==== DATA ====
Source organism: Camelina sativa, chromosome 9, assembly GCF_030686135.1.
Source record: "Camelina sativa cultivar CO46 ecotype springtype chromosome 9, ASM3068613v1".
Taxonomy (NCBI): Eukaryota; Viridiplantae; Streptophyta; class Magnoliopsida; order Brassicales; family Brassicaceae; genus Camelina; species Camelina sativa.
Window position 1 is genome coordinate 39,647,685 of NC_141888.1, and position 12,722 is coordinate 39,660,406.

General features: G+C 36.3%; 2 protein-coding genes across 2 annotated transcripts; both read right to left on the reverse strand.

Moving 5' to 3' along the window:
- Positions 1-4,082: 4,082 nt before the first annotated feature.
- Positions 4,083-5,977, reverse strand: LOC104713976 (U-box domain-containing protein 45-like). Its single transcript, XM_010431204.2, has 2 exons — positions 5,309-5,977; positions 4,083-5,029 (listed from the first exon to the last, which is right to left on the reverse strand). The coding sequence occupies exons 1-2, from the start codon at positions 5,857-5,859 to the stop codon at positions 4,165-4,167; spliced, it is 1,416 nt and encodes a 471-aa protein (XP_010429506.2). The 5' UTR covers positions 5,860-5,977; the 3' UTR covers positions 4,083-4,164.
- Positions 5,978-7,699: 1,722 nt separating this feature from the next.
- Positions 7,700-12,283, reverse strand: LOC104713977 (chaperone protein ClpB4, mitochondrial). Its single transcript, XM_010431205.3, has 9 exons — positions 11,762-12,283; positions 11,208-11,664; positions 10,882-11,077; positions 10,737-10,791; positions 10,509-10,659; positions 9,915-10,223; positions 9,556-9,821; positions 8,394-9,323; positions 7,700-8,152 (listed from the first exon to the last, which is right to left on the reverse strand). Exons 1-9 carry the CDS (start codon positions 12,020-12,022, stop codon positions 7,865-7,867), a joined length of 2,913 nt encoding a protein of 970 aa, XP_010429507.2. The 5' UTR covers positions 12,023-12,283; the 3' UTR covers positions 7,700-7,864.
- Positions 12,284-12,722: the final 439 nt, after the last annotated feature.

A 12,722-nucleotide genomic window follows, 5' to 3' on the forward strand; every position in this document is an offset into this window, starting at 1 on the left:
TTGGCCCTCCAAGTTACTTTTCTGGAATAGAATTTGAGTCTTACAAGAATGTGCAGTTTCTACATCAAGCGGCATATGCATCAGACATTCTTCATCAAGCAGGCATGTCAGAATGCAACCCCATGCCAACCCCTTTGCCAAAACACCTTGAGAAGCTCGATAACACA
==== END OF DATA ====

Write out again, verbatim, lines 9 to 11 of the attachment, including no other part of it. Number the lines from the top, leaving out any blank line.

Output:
- Positions 5,978-7,699: 1,722 nt separating this feature from the next.
- Positions 7,700-12,283, reverse strand: LOC104713977 (chaperone protein ClpB4, mitochondrial). Its single transcript, XM_010431205.3, has 9 exons — positions 11,762-12,283; positions 11,208-11,664; positions 10,882-11,077; positions 10,737-10,791; positions 10,509-10,659; positions 9,915-10,223; positions 9,556-9,821; positions 8,394-9,323; positions 7,700-8,152 (listed from the first exon to the last, which is right to left on the reverse strand). Exons 1-9 carry the CDS (start codon positions 12,020-12,022, stop codon positions 7,865-7,867), a joined length of 2,913 nt encoding a protein of 970 aa, XP_010429507.2. The 5' UTR covers positions 12,023-12,283; the 3' UTR covers positions 7,700-7,864.
- Positions 12,284-12,722: the final 439 nt, after the last annotated feature.